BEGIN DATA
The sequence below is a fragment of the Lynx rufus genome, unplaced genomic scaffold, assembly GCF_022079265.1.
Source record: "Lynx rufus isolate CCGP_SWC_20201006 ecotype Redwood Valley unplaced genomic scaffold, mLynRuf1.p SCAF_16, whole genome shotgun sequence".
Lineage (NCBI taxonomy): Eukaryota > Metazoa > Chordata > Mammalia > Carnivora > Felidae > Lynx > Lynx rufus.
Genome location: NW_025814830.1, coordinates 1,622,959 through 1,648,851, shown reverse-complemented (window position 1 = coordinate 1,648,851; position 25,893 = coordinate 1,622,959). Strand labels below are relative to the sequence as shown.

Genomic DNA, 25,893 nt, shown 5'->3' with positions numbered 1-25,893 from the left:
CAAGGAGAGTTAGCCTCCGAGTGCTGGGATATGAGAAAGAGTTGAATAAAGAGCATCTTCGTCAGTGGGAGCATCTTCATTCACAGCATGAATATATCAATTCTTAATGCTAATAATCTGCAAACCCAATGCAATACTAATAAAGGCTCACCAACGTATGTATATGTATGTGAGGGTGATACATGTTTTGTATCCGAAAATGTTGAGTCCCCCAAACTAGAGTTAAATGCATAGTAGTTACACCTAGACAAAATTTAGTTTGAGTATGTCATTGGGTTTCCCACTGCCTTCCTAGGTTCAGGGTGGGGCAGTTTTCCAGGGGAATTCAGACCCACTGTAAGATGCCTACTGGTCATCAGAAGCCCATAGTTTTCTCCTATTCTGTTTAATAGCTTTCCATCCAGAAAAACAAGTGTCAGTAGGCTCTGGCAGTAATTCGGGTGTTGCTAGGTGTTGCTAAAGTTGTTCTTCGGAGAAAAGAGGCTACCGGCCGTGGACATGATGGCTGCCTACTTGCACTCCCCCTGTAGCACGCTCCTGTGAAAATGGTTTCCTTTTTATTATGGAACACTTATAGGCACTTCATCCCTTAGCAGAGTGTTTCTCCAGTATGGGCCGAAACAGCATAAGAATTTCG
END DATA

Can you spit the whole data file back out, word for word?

The sequence below is a fragment of the Lynx rufus genome, unplaced genomic scaffold, assembly GCF_022079265.1.
Source record: "Lynx rufus isolate CCGP_SWC_20201006 ecotype Redwood Valley unplaced genomic scaffold, mLynRuf1.p SCAF_16, whole genome shotgun sequence".
Lineage (NCBI taxonomy): Eukaryota > Metazoa > Chordata > Mammalia > Carnivora > Felidae > Lynx > Lynx rufus.
Genome location: NW_025814830.1, coordinates 1,622,959 through 1,648,851, shown reverse-complemented (window position 1 = coordinate 1,648,851; position 25,893 = coordinate 1,622,959). Strand labels below are relative to the sequence as shown.

Genomic DNA, 25,893 nt, shown 5'->3' with positions numbered 1-25,893 from the left:
CAAGGAGAGTTAGCCTCCGAGTGCTGGGATATGAGAAAGAGTTGAATAAAGAGCATCTTCGTCAGTGGGAGCATCTTCATTCACAGCATGAATATATCAATTCTTAATGCTAATAATCTGCAAACCCAATGCAATACTAATAAAGGCTCACCAACGTATGTATATGTATGTGAGGGTGATACATGTTTTGTATCCGAAAATGTTGAGTCCCCCAAACTAGAGTTAAATGCATAGTAGTTACACCTAGACAAAATTTAGTTTGAGTATGTCATTGGGTTTCCCACTGCCTTCCTAGGTTCAGGGTGGGGCAGTTTTCCAGGGGAATTCAGACCCACTGTAAGATGCCTACTGGTCATCAGAAGCCCATAGTTTTCTCCTATTCTGTTTAATAGCTTTCCATCCAGAAAAACAAGTGTCAGTAGGCTCTGGCAGTAATTCGGGTGTTGCTAGGTGTTGCTAAAGTTGTTCTTCGGAGAAAAGAGGCTACCGGCCGTGGACATGATGGCTGCCTACTTGCACTCCCCCTGTAGCACGCTCCTGTGAAAATGGTTTCCTTTTTATTATGGAACACTTATAGGCACTTCATCCCTTAGCAGAGTGTTTCTCCAGTATGGGCCGAAACAGCATAAGAATTTCG